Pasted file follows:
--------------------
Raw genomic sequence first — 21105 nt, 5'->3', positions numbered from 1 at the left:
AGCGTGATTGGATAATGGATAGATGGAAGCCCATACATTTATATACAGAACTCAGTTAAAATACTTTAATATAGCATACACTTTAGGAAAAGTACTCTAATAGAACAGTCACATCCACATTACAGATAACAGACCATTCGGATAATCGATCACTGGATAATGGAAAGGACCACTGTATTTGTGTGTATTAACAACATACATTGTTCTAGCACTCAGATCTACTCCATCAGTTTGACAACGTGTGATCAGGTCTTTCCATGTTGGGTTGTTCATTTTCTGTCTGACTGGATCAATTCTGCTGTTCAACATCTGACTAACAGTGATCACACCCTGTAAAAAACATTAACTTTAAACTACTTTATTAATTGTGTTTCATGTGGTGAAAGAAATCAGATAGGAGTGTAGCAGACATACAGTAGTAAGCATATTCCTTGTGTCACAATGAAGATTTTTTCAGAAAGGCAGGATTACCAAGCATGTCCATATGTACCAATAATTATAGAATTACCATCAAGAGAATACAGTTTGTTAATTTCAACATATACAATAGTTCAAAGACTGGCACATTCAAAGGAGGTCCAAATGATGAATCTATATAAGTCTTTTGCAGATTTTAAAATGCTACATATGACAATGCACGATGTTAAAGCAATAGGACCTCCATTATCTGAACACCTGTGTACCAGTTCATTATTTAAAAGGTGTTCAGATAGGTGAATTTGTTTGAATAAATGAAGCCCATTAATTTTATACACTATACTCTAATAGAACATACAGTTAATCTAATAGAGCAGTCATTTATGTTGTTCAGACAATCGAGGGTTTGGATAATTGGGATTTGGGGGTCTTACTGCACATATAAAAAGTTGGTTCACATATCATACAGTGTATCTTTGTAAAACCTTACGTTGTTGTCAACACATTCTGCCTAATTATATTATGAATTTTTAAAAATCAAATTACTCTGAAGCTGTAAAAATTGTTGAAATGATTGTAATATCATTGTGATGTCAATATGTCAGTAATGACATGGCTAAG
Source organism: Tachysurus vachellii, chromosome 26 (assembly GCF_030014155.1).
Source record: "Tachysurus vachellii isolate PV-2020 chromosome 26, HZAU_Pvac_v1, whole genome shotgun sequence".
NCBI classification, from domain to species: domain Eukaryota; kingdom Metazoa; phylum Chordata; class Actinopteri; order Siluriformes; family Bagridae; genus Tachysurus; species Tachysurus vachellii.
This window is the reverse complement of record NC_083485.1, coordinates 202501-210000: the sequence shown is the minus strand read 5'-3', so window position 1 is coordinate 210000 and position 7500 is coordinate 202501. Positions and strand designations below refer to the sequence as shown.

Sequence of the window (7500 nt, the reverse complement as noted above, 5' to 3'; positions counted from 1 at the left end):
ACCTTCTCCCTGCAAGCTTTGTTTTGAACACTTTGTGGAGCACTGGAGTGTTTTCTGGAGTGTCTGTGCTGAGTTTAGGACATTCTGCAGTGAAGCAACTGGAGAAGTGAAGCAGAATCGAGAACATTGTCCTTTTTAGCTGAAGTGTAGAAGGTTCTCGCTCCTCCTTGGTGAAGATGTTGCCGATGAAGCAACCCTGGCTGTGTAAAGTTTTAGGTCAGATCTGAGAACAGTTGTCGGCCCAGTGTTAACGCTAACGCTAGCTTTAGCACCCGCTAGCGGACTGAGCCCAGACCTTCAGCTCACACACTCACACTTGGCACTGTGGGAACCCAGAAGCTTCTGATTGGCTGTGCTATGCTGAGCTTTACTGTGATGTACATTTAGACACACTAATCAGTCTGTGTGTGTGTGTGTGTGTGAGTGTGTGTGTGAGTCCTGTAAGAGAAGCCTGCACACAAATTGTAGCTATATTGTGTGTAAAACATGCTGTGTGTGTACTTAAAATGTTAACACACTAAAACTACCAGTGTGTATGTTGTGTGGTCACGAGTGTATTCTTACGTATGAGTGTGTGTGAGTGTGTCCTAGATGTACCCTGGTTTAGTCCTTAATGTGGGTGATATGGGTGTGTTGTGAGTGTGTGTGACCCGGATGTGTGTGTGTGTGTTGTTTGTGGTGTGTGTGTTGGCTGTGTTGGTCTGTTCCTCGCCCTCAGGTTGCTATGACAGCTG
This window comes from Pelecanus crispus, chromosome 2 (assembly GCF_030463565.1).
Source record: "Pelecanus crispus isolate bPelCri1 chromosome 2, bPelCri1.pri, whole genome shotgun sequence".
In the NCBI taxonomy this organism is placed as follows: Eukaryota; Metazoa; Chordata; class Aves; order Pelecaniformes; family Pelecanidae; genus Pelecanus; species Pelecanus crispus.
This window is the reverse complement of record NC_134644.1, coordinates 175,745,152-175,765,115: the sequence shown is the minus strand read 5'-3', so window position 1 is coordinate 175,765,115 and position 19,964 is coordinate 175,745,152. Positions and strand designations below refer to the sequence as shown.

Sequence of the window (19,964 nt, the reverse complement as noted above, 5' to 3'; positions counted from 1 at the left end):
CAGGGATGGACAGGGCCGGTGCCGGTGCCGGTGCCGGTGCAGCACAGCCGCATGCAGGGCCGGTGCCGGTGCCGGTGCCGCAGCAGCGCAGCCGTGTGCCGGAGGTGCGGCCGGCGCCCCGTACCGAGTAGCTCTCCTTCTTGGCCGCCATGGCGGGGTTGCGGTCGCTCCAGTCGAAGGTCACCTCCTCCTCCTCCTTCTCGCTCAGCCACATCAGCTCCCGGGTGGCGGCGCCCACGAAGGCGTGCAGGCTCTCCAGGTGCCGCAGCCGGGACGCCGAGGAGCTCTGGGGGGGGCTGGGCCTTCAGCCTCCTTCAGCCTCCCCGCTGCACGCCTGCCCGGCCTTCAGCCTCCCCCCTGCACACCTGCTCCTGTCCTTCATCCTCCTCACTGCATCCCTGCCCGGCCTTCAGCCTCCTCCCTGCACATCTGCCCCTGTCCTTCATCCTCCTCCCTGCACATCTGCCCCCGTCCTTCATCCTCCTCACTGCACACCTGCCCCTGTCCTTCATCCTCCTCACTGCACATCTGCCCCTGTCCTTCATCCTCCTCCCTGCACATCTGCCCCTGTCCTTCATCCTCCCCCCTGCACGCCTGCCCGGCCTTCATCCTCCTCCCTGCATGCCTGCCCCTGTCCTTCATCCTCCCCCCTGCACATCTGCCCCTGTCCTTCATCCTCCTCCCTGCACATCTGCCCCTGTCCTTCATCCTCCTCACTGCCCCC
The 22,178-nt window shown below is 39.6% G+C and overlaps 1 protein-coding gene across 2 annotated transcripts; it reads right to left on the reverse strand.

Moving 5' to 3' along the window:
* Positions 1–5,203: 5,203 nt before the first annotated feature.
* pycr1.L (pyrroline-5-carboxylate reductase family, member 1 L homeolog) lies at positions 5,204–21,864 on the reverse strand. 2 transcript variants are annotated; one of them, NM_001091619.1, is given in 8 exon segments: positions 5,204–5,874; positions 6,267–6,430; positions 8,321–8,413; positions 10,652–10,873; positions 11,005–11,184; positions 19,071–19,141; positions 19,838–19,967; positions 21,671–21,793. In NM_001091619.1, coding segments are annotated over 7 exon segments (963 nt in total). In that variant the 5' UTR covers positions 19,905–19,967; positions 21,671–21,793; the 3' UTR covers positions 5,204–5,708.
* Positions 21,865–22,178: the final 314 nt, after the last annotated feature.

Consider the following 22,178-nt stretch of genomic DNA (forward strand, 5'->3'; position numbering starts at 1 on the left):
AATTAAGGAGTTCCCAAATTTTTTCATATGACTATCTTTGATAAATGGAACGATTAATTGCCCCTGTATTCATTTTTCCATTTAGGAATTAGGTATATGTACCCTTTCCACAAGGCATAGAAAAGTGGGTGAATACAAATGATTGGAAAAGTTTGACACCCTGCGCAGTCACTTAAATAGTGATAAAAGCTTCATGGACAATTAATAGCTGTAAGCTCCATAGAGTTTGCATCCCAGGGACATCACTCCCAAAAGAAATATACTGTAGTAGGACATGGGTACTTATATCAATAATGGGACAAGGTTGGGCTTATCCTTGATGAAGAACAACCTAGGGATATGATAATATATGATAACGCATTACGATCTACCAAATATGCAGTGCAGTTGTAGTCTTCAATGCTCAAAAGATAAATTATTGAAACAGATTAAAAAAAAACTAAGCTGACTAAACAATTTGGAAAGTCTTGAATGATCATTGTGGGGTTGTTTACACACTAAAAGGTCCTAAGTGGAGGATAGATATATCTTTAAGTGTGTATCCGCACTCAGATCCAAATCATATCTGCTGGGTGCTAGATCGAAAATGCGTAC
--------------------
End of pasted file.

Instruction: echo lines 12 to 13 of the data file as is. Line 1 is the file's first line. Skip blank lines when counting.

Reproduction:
This window is the reverse complement of record NC_134644.1, coordinates 175,745,152-175,765,115: the sequence shown is the minus strand read 5'-3', so window position 1 is coordinate 175,765,115 and position 19,964 is coordinate 175,745,152. Positions and strand designations below refer to the sequence as shown.

Sequence of the window (19,964 nt, the reverse complement as noted above, 5' to 3'; positions counted from 1 at the left end):